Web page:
“No, Dr. Manvers,” Edward Buxtorf said, shaking his head vehemently. “If there is a God, he has no mercy, and if there isn’t, we are simply the easily broken toys of Nature, subject either to her sadistic whims, or her blind indifference. In my experience, it amounts to the same thing.”

Watching the furious face of the teratoid moving helplessly in time to Buxtorf’s negative response to Dr. Manvers’ shocked epithet, Treadwell shuddered.

“Your expressions tell me a great deal, gentlemen,” Buxtorf said. “And I can perhaps anticipate your response to my question: can you free me from this nightmare?”

“I begin to glimpse, if dimly, the dimensions of your problem, Mr. Buxtorf,” he said, badly shaken. “And I wholly sympathize with your desire to be rid of this, well, what modern medicine has chosen to call a monster, but might better be understood as a rare and tragic error of early pregnancy that came to term. If you will allow us to more closely examine you, we will be better able to decide if surgery is viable in your case.”

“Of course. It’s why I asked you here,” Edward said, and motioned the men forward. “But please keep your fingers a safe distance from its mouth. It bites.” As they uneasily approached the sufferer, medical bags in hand, the teratoid made a loud hissing sound, not unlike a snake threatening an attacker, that quickly rose to a hoarse and jagged screech.

From Dr. Treadwell’s consultation notes on Edward Buxtorf:

“The patient is a twenty-three year-old Caucasian male with a supernumerary twin of the parasitic variety, attached and more or less assimilated into his upper back, neck and the posterior portion of the head. No limbs are visible or palpable as protrusions and may have long since been absorbed into the dominant twin’s body. The twin has never been named by the patient or his family, though it sleeps and wakes at varying times of the day and exhibits a surprising level of intelligence for this type of teratoid. It rages day and night against its lot in life and displays a bitter hatred toward its twin brother. It seldom speaks in audible or recognizable words, but gibbers and sneers unceasingly, more often in a rapid, phlegmy whisper than a full-throated voice, and seems to revel in mocking its brother’s emotions, especially when the patient is weeping over his ghastly fate. 

“The relationship between these strange siblings is one of a victim to its tormentor, or if I may be allowed the fancy, between a demon and a damned soul. The patient has confessed to me that he keeps two mirrors that face each other in his bedroom, and sometimes stands between them, forcing himself to endure the hateful gaze of what he calls his “devil twin,” and the continuous outpouring of inarticulate abuse for as long as he is able. When I asked him why, he replied that although he fears and hates his brother, ‘I am knit to this fiend, and he to me, from birth to death, closer than lovers, and our fate and our curse is mutual. I could smother him at any time merely by lying face up on a pillow. But I can’t. I feel in some unaccountable way both responsible for him and overwhelmed with guilt, as if I were the victor in some ferocious and primitive contest for dominance in the womb, and the result is what you see. For if I know one thing in this life, it is that my twin’s misery is infinitely greater than my own.’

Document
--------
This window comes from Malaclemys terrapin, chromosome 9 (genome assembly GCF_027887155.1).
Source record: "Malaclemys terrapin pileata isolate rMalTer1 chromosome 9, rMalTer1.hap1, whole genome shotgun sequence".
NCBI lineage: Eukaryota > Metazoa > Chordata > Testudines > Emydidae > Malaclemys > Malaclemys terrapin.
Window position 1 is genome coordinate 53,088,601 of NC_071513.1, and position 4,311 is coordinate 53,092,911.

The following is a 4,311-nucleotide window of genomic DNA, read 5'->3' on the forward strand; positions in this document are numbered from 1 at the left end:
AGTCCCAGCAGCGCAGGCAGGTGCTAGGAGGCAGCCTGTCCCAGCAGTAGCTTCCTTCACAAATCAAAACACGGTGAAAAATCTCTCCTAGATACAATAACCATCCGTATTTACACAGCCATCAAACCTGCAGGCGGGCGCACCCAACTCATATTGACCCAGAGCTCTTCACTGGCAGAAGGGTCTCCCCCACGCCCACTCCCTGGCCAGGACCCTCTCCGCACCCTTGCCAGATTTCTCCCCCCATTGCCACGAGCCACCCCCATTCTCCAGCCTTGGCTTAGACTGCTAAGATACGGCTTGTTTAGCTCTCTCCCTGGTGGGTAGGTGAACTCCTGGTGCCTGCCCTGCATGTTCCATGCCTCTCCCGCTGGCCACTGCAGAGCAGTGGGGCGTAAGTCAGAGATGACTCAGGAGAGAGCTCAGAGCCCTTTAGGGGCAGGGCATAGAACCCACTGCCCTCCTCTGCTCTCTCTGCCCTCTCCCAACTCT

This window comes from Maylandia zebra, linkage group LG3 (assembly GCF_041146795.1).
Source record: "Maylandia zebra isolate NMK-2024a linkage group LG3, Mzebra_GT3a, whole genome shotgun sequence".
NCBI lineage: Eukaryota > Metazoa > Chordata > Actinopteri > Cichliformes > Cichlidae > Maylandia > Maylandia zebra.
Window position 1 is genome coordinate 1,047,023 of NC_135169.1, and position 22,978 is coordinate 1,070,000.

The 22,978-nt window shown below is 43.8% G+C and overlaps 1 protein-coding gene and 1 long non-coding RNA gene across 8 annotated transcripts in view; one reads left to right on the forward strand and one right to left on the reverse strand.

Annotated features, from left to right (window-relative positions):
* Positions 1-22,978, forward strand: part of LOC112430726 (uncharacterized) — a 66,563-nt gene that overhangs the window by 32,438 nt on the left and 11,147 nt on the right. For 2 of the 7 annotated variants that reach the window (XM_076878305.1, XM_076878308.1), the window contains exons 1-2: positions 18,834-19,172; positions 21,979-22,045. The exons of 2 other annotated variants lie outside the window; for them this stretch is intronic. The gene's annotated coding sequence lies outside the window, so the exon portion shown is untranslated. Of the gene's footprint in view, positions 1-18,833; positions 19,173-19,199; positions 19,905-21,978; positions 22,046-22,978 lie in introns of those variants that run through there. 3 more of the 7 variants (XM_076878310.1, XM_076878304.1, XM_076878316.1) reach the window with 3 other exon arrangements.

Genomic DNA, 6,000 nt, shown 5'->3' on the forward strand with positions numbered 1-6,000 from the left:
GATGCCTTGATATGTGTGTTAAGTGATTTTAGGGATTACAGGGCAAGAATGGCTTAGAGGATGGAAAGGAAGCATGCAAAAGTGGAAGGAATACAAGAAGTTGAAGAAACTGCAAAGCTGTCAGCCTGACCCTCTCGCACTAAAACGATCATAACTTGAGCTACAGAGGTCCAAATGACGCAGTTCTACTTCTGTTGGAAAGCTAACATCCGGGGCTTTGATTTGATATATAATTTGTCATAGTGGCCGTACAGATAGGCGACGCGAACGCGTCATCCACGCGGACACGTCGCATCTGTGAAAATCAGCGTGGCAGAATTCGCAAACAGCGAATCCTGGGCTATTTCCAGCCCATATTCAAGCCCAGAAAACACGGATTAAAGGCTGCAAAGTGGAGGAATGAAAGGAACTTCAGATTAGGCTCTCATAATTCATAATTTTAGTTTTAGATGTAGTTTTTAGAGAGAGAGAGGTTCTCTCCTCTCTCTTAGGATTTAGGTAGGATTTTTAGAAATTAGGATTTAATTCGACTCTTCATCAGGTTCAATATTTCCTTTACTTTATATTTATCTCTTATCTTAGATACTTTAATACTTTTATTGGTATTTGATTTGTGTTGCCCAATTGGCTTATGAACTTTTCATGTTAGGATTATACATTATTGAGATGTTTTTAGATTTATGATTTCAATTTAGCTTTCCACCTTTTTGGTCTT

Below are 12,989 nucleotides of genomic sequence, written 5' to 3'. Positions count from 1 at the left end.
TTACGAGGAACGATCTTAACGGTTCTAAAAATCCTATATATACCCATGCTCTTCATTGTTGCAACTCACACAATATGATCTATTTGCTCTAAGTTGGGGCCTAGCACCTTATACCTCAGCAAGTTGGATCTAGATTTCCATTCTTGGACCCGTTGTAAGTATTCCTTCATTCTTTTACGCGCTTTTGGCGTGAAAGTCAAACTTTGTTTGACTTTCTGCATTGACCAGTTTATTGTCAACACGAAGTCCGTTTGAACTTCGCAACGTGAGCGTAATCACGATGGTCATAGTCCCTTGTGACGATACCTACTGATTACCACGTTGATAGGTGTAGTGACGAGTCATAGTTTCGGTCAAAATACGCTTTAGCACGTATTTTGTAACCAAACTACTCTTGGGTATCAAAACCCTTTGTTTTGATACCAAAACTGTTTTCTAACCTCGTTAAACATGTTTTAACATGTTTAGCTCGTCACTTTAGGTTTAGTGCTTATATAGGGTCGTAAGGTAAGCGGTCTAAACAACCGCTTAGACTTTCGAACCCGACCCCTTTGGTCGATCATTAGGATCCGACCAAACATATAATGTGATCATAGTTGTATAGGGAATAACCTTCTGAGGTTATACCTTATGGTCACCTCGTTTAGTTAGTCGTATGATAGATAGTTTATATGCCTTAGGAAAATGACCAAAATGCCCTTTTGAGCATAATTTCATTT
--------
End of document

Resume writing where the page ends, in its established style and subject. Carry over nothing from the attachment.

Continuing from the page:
“The patient became distraught during our consultation and said things that may have been the delusions of a man in the grip of an almost hysterical despair. He said, to cite an example, that the thing is always awake when he tries to sleep, and constantly whispers to him ‘of such things as they only speak of in Hell. No imagination can conceive the dreadful temptations it sets before me.’ He begged me, since he himself is incapable of it, to crush it out of human semblance, to silence it forever, ‘even if I die for it.’

“It was with the greatest reluctance and regret that I informed the patient, and later his father, that surgery was simply out of the question in this case. There is an inextricable sharing of vital organs and blood vessels, a devilish miracle of natural ingenuity in the way his body, while still in the womb, adapted to two beings fused in one flesh. Dr. Manvers and I fully agree that any attempt to remove, destroy, or even to render the twin permanently comatose would result in Mr. Buxtorf’s death. Our Hippocratic Oath clearly forbids any action that the physician is aware will result in the death of the patient. Our hands are tied in this instance, and as long I live, I will never forget Edward Buxtorf’s devastated expression when we informed him of our decision. It was as if we had snatched up the rope that would have borne him safely out of Hell, turned our backs and left him to his fate.”

“Postscript to the consultation notes of Dr. Manvers (he did not give permission to cite the text of his notes here):

“Three months to the day after our visit to that unlucky house, Edward Buxtorf managed to obtain and ingest a fatal dose of strychnine. Dr. Treadwell and I were apparently his last hope of deliverance from his lifelong curse. It is perhaps the greatest regret of my life that we were powerless to help him in the way he wanted us to, which I fully believe was not surgical separation from his twin that he, as an educated man, probably knew was medically impossible, but suicide by scalpel. It is believed that Lettie, the aged nanny, provided the poison. No action has been taken against her, and in truth, neither Dr. Treadwell, myself, nor, I believe any member of his family considered it anything other than an act of loving kindness and mercy.”

About the Author

Jeffrey Greene was born in Michigan, raised in Florida, and currently lives in Bethesda, Maryland. He has been writing and publishing short stories and the occasional novella since the 1980s. Some of the publications in which his stories have appeared are the North American Review, Tomorrow Speculative Fiction, Oasis, Reactor Magazine, Potomac Review, decomP Magazine, Zahir Speculative Fiction, and most recently, Bewildering Stories.

His short story, “The Blind Gambler,” was included in the anthology,“100% Pure Florida Fiction,” in 2000, published by the University of Florida. He has self-published two collections of short stories: Stories From the Cold Room, and The Iron Desert and Other Stories.